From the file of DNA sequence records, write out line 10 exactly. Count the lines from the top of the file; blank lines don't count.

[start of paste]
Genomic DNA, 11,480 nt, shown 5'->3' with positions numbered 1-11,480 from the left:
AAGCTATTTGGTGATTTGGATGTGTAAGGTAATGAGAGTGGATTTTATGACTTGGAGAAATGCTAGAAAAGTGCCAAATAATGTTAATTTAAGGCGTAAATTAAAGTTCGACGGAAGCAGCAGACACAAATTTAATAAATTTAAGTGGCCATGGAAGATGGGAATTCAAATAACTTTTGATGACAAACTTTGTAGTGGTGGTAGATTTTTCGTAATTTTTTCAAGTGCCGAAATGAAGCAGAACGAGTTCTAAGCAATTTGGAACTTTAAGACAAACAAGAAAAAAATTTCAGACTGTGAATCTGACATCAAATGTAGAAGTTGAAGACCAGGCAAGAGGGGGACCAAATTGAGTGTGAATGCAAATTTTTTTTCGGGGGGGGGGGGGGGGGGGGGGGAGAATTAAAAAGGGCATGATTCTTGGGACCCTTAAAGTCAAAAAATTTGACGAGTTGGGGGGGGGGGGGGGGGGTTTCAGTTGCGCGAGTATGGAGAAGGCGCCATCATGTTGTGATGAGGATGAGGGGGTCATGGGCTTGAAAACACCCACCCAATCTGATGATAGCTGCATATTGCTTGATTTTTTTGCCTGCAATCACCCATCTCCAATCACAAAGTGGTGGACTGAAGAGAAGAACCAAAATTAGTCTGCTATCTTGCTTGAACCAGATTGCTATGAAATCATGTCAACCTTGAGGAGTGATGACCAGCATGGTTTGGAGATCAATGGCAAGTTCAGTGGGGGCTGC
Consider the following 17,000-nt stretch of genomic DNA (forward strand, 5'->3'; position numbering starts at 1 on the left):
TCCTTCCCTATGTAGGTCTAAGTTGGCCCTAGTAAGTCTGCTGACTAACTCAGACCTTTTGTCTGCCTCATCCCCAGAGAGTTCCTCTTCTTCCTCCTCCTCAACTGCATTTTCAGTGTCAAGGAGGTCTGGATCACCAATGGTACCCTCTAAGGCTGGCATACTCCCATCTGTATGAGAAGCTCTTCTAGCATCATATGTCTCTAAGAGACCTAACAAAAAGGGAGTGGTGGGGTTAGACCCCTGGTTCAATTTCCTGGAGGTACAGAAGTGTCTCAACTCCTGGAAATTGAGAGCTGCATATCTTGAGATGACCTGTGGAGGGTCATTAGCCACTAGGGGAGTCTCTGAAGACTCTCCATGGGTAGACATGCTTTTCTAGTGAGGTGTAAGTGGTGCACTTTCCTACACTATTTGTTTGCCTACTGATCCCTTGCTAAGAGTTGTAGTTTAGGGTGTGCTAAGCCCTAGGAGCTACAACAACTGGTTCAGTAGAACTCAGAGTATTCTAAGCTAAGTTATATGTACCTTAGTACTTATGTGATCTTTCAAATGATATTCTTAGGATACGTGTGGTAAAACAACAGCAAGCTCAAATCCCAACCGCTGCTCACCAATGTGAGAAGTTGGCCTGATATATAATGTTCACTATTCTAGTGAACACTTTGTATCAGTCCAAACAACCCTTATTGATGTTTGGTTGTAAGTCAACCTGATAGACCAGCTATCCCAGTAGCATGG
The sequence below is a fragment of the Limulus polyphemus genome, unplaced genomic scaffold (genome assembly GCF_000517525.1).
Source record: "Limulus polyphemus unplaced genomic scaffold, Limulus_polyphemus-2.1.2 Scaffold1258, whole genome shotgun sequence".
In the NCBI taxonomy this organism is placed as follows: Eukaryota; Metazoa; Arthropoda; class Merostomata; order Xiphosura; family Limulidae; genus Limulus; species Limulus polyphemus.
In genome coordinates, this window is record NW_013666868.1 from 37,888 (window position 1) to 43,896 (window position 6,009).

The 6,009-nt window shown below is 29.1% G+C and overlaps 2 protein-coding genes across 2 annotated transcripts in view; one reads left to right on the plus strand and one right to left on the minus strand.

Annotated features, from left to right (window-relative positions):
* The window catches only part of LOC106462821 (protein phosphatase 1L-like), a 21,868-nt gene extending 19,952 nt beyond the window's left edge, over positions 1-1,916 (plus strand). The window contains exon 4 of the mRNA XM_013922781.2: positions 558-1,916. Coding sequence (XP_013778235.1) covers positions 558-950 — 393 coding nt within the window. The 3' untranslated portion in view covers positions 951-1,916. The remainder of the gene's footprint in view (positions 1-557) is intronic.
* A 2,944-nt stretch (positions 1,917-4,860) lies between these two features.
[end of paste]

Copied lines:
Annotated features, from left to right (window-relative positions):